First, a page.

The issue of increasing numbers of migrants trying to cross the Channel in small boats to reach the UK has "no easy answers", the home secretary says.
Sajid Javid is chairing talks in London later after agreeing a joint action plan with the French interior minister.
On Monday morning, Border Force officers were called to Greatstone, Kent, after a group of 12 migrants were spotted.
Since November, a total of 239 people have reached the UK by boat.
Mr Javid has come under growing pressure to act, and has returned from a family holiday in South Africa to address the issue.
Following a call with his French counterpart, Christophe Castaner, the pair agreed an "enhanced action plan" to be put in place in the coming week.
It includes increasing joint patrols and surveillance, disrupting organised trafficking gangs and raising awareness among migrants of the dangers of a Channel crossing.
The Home Office did not give information on how this would be done.
Some MPs - including Conservative backbenchers - have criticised a lack of detail, as well as calling for more Border Force patrol boats to be deployed.
Mr Javid said the complex factors behind the rise in numbers of people attempting the Channel crossing included instability in the Middle East, organised crime and tighter security at Calais.
Writing in the Daily Telegraph, he said: "The reasons behind the increased crossings are complicated and in many cases outside of our control."
"Unfortunately, this means that there are no easy answers," he wrote. "So our response is focused both here in the UK and abroad."
A meeting between Mr Javid, the Border Force, the National Crime Agency (NCA), Whitehall officials and other agencies was held on Monday to discuss what further action could be taken.
"While we have obligations to genuine asylum seekers... we will not stand by and allow reckless criminals to take advantage of some of the most vulnerable people in our global society," he added.
Currently, only one of the Border Force's fleet of five cutters - specialist boats which the force describes as being capable of rescuing several migrant boats at the same time - is currently operational in the Dover Strait.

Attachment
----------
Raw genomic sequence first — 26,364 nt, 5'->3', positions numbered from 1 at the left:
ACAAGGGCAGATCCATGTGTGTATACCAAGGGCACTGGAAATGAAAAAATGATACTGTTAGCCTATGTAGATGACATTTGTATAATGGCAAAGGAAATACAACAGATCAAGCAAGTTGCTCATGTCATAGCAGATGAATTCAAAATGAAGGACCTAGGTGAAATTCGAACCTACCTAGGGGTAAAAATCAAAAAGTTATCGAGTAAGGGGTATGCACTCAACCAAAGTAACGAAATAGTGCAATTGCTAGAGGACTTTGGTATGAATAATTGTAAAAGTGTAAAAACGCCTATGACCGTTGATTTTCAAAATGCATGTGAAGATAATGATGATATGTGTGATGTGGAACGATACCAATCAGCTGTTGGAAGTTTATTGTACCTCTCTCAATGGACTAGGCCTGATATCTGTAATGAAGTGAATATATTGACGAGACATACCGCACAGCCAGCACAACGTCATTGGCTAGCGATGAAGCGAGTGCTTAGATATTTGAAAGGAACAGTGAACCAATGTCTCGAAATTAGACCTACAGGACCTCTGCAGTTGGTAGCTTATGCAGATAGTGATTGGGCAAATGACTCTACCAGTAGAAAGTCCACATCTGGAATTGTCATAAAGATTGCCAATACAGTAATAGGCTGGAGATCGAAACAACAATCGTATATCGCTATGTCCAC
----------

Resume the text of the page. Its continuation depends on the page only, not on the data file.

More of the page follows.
The prime minister's spokeswoman said the Border Force had increased the number of "smaller and more agile" coastal patrol boats deployed across the south-east coast in recent months.
Dover MP Charlie Elphicke has repeated calls for Border Force cutters to be called back from search-and-rescue operations in the Mediterranean to patrol the Channel.
The Home Office has not said whether any of them would return.
Defence Secretary Gavin Williamson said the armed forces were ready to offer help if needed.
Mr Elphicke welcomed the cooperation between France and the UK but said "it falls short of the kind of joint action and operations needed on the English Channel - specifically for the immediate return to France of people making illegal crossings".
'Hand of humanity'
Six more Iranian men were found on a beach near Dover on Sunday morning.
The NCA said French authorities prevented a further attempt to cross the Channel on Saturday night.
Labour leader Jeremy Corbyn said in a tweet: "We have a duty to reach out the hand of humanity, support and friendship to people who are in danger and seeking a place of safety."
Shadow home secretary Diane Abbott accused Mr Javid of exploiting the problem.
She told the Guardian: "There's no question that, with Brexit and also with the approach of the meaningful vote in January, people are being whipped up about migration issues, because the government thinks this is the best way of frightening people to vote for their deal."
Pierre-Henri Dumont, MP for Calais, told BBC Radio 4's Today programme smugglers were using "the uncertainty of Brexit" to "spread fake news" to migrants, telling them that this was the best time to attempt the crossing.
He also called for closer co-operation between France and the UK to "dismantle smugglers' associations".
A note on terminology: The BBC uses the term migrant to refer to all people on the move who have yet to complete the legal process of claiming asylum. This group includes people fleeing war-torn countries, who are likely to be granted refugee status, as well as people who are seeking jobs and better lives, who governments are likely to rule are economic migrants.